On 29 July 2019, the Advocate General of the CJEU, Michal Bobek, issued his conclusions in case in Case C-418/18 P, now re-named Puppinck and Others v Commission. In these conclusions, the Advocate General opines that the General Court was correct in not invalidating the Commission decision not to submit a legislative proposal in the context of the European citizens’ initiative ‘One of Us’.
If you're not familiar with the case "One of us", we recommend you this article.
The organizers of the ECI, while disappointed by the Advocate General’s opinion, are not in any way surprised by it. They have from the very outset clearly expressed their awareness that the wording of the relevant provisions of EU Treaty law and of Regulation 211/2011 lends itself to the narrow-minded, citizen-unfriendly interpretation that the Commission and the General Court have embraced and to which the Advocate General is also offering his support. However, the AG’s account of the drafting history of the relevant provisions is somewhat selective, omitting some very relevant sources. To quote but one example, in a public hearing that took place on 26 February 2015 at the European Parliament in Brussels, Diana Wallis, at the time the PETI Committee’s rapporteur on the ECI Regulation, recalled that the ECI had been intended to be “a further step forward” and to “deliver real participatory democracy”. The objective was to ensure that citizens “not only can complain about something”, but to empower them “to actually push the start button of the legislative process”. This was what the MEPs of the time thought they were achieving, and what citizens thought they would be getting.
According to the European Commission, the EU General Court and the Advocate General, the ECI does not at all empower citizens to do or to get anything that clever and skilful corporate lobbyists could not get without having collected one million signatures (or, as in the case of “One of Us”, the most successful of all ECIs so far, nearly twice that number). The ECI organizers have never claimed that something that has been endorsed by at least 1 million citizens (out of 500 million) must automatically become law. But in the AG’s opinion, the European Commission – which is a purely executive body - is completely free to block a successful ECI from even being subject to a vote in the EU’s two legislative bodies, the European Parliament and the Council (both of which happen to have a somewhat stronger democratic mandate than the Commission!). And this is, we are told, in order to “preserve the Union’s delicate institutional balance”.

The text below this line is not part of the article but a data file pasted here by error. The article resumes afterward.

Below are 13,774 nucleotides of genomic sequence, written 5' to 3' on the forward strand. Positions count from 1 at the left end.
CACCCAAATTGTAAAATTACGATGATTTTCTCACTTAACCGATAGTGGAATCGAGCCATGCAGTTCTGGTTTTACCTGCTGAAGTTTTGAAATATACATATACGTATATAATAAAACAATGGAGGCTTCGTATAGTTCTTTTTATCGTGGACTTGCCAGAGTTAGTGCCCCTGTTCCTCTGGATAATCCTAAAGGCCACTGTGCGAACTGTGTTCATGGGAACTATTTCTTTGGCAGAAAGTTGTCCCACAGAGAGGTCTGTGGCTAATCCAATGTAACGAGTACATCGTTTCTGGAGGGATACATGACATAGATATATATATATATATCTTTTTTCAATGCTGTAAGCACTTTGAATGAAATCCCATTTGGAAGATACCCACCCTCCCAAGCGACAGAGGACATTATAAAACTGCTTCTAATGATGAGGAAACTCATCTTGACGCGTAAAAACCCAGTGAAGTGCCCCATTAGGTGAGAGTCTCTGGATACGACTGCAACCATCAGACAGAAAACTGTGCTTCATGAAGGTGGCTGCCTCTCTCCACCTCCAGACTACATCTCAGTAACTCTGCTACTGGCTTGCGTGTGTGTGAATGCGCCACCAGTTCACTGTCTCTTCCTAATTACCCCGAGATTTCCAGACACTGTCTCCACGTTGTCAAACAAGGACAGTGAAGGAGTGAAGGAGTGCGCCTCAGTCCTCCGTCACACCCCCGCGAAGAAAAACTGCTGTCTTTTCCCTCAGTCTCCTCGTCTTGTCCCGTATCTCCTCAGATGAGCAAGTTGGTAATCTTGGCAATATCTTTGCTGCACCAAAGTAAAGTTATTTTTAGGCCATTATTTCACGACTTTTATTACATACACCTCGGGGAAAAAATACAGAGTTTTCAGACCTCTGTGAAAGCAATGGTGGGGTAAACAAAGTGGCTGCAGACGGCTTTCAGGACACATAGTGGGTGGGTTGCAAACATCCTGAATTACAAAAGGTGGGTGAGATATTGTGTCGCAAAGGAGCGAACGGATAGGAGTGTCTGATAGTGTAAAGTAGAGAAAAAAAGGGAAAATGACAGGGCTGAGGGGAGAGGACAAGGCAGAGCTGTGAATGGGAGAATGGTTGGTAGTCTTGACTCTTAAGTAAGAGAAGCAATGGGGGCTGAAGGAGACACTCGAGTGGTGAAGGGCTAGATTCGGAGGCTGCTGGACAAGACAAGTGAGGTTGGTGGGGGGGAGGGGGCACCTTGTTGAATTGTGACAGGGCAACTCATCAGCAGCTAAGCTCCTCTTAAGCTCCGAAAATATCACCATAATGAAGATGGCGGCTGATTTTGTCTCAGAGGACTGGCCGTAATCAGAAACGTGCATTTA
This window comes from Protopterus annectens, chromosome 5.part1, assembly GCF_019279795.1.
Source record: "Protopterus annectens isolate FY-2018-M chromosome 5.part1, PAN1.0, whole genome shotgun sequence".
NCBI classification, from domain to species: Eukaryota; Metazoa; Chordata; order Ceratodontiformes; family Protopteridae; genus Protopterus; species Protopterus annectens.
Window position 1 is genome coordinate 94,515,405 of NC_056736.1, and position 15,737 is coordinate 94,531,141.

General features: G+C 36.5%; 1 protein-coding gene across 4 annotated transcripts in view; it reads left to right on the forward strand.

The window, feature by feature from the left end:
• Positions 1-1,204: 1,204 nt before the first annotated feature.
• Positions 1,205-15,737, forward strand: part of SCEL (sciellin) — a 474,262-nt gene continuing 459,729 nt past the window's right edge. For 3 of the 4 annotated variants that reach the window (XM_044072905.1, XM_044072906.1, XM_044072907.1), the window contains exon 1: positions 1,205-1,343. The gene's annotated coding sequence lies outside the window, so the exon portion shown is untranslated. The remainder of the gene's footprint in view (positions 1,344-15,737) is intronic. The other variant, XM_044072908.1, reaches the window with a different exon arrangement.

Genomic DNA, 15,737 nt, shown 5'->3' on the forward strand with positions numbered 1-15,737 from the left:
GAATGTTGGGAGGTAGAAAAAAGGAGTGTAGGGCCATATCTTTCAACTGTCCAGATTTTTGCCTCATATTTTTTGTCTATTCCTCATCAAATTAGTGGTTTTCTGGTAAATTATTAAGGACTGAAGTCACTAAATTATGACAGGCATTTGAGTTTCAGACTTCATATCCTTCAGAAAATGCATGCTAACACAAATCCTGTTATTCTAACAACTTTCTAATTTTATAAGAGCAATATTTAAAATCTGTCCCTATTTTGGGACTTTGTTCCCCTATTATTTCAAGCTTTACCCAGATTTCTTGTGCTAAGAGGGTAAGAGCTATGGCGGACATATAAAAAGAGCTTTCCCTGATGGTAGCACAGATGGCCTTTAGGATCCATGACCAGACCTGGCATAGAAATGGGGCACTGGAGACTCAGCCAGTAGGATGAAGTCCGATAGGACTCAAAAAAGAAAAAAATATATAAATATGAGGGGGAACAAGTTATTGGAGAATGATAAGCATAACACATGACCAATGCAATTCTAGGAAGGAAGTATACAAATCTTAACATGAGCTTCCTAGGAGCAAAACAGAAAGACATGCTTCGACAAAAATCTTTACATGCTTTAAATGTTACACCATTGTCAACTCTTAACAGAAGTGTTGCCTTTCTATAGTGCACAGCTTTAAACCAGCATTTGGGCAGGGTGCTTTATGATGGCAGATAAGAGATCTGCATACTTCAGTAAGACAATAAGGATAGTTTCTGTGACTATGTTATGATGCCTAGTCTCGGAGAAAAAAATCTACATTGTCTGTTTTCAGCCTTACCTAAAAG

As noted above, this approach may be in line with the wording of the relevant provisions. But what it actually means is that the ECI is useless as an instrument for making the EU more democratic. The AG’s arguments may work well on a purely legal level, but his attempt (in §§ 63 ss of his conclusions) to explain why citizens should still consider the ECI a useful tool is a failure. His rather bizarre (and, in a legal argument, unfortunate) use of metaphor misses the point: the question is not whether the ECI was intended to be a pigeon or a rabbit, it is whether the ECI is alive or dead. If the Court follows AG Bobek’s reasoning, the unavoidable conclusion will be that this new instrument of participative democracy, which was introduced in 2012 with great fanfare, is in fact a stillborn child. None of the proposals for the reform of the ECI presently discussed is going to change this.
At the time of Brexit, such an outcome would be lamentable, not specifically for “One of Us”, but for all ECIs and, ultimately, for the EU as a Union seeking to strengthen its democratic legitimacy.
The decision of the Court of Justice of the European Union is expected at the end of 2019 and, barring surprises, it will follow the Advocate General's conclusions.